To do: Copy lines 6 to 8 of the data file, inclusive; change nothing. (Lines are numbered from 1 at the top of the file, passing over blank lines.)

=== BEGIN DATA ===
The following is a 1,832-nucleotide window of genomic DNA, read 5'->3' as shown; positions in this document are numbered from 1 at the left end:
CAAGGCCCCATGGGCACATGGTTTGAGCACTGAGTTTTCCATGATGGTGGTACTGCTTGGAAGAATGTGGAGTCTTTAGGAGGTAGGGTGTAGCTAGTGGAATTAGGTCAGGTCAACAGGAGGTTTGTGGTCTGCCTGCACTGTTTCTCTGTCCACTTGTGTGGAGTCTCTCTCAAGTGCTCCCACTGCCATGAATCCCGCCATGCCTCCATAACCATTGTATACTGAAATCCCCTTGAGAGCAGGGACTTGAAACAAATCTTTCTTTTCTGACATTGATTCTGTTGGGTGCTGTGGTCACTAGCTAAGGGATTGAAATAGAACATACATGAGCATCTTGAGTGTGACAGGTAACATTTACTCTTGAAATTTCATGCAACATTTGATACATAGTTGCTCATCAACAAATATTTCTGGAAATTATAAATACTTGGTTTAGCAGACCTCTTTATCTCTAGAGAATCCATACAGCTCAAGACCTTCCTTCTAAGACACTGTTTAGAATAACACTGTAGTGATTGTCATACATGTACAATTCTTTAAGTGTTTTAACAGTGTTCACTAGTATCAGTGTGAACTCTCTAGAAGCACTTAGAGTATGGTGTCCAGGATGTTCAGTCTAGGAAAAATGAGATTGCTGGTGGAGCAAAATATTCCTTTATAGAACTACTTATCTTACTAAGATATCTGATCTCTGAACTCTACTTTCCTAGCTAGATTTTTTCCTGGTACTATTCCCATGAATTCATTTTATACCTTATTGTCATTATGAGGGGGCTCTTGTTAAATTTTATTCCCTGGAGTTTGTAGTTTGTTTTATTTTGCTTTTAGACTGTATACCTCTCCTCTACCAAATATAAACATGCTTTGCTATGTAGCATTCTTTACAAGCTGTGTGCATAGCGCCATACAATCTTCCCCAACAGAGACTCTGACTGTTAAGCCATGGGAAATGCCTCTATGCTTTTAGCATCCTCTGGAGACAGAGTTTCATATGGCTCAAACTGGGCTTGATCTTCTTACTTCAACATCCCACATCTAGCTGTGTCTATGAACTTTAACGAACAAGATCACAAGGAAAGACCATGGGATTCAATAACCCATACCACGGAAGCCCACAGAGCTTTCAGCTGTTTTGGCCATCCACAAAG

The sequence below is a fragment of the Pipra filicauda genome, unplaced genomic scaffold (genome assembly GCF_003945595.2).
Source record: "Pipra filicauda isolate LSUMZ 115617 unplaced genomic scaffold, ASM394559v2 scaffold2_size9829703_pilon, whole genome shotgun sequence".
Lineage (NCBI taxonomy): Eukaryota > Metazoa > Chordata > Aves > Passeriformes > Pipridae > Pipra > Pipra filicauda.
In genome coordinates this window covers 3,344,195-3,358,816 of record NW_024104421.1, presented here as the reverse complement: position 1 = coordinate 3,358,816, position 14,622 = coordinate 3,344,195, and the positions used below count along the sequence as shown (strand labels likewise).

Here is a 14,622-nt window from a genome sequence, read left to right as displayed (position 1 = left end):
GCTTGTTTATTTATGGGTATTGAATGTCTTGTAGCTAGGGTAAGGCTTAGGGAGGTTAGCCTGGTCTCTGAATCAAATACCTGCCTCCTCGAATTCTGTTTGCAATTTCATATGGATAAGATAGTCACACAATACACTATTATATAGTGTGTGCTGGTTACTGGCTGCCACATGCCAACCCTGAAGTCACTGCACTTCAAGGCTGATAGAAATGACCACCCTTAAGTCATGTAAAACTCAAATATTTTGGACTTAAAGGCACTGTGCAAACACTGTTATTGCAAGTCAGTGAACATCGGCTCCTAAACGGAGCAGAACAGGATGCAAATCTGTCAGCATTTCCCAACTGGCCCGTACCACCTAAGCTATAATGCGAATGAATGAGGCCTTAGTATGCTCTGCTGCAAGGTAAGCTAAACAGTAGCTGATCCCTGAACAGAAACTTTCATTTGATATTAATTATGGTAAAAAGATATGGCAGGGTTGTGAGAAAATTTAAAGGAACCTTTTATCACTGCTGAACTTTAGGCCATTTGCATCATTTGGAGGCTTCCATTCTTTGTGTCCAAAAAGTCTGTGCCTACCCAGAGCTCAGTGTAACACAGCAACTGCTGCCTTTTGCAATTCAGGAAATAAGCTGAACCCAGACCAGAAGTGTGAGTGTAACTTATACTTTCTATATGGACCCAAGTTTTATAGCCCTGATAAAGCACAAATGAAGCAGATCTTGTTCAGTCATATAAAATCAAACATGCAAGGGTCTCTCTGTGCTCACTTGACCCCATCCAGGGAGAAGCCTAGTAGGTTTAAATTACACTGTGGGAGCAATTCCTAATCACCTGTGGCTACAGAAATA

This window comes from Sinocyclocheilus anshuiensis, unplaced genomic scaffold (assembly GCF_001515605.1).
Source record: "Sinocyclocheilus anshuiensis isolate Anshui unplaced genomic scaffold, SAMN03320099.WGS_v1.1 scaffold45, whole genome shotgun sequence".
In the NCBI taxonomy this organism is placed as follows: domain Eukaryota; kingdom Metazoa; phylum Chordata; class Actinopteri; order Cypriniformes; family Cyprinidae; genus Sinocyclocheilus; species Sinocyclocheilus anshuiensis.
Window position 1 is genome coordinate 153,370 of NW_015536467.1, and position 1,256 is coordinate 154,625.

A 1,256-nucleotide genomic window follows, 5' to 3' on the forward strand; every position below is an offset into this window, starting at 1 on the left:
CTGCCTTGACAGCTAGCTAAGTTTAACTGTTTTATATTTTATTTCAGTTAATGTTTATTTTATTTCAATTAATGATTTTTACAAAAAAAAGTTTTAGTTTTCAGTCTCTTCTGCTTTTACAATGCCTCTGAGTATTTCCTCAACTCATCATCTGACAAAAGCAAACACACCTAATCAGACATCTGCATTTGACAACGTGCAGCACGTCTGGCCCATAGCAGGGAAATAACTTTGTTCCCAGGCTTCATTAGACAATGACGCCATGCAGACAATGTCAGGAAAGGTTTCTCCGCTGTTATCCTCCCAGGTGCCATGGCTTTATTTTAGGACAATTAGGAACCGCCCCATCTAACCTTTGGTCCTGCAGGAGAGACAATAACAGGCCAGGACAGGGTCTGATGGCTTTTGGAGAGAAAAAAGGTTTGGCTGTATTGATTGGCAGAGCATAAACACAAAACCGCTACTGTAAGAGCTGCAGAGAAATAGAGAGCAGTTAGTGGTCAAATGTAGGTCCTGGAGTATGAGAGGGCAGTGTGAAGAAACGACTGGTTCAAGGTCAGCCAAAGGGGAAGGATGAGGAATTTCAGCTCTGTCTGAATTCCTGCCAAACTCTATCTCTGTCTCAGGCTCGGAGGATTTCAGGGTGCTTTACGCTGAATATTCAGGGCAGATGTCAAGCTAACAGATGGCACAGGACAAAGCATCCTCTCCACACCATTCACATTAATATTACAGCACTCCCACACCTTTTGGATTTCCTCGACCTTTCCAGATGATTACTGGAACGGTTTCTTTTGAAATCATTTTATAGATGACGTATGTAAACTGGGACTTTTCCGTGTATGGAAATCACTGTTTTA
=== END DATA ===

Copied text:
In genome coordinates this window covers 3,344,195-3,358,816 of record NW_024104421.1, presented here as the reverse complement: position 1 = coordinate 3,358,816, position 14,622 = coordinate 3,344,195, and the positions used below count along the sequence as shown (strand labels likewise).

Here is a 14,622-nt window from a genome sequence, read left to right as displayed (position 1 = left end):
GCTTGTTTATTTATGGGTATTGAATGTCTTGTAGCTAGGGTAAGGCTTAGGGAGGTTAGCCTGGTCTCTGAATCAAATACCTGCCTCCTCGAATTCTGTTTGCAATTTCATATGGATAAGATAGTCACACAATACACTATTATATAGTGTGTGCTGGTTACTGGCTGCCACATGCCAACCCTGAAGTCACTGCACTTCAAGGCTGATAGAAATGACCACCCTTAAGTCATGTAAAACTCAAATATTTTGGACTTAAAGGCACTGTGCAAACACTGTTATTGCAAGTCAGTGAACATCGGCTCCTAAACGGAGCAGAACAGGATGCAAATCTGTCAGCATTTCCCAACTGGCCCGTACCACCTAAGCTATAATGCGAATGAATGAGGCCTTAGTATGCTCTGCTGCAAGGTAAGCTAAACAGTAGCTGATCCCTGAACAGAAACTTTCATTTGATATTAATTATGGTAAAAAGATATGGCAGGGTTGTGAGAAAATTTAAAGGAACCTTTTATCACTGCTGAACTTTAGGCCATTTGCATCATTTGGAGGCTTCCATTCTTTGTGTCCAAAAAGTCTGTGCCTACCCAGAGCTCAGTGTAACACAGCAACTGCTGCCTTTTGCAATTCAGGAAATAAGCTGAACCCAGACCAGAAGTGTGAGTGTAACTTATACTTTCTATATGGACCCAAGTTTTATAGCCCTGATAAAGCACAAATGAAGCAGATCTTGTTCAGTCATATAAAATCAAACATGCAAGGGTCTCTCTGTGCTCACTTGACCCCATCCAGGGAGAAGCCTAGTAGGTTTAAATTACACTGTGGGAGCAATTCCTAATCACCTGTGGCTACAGAAATA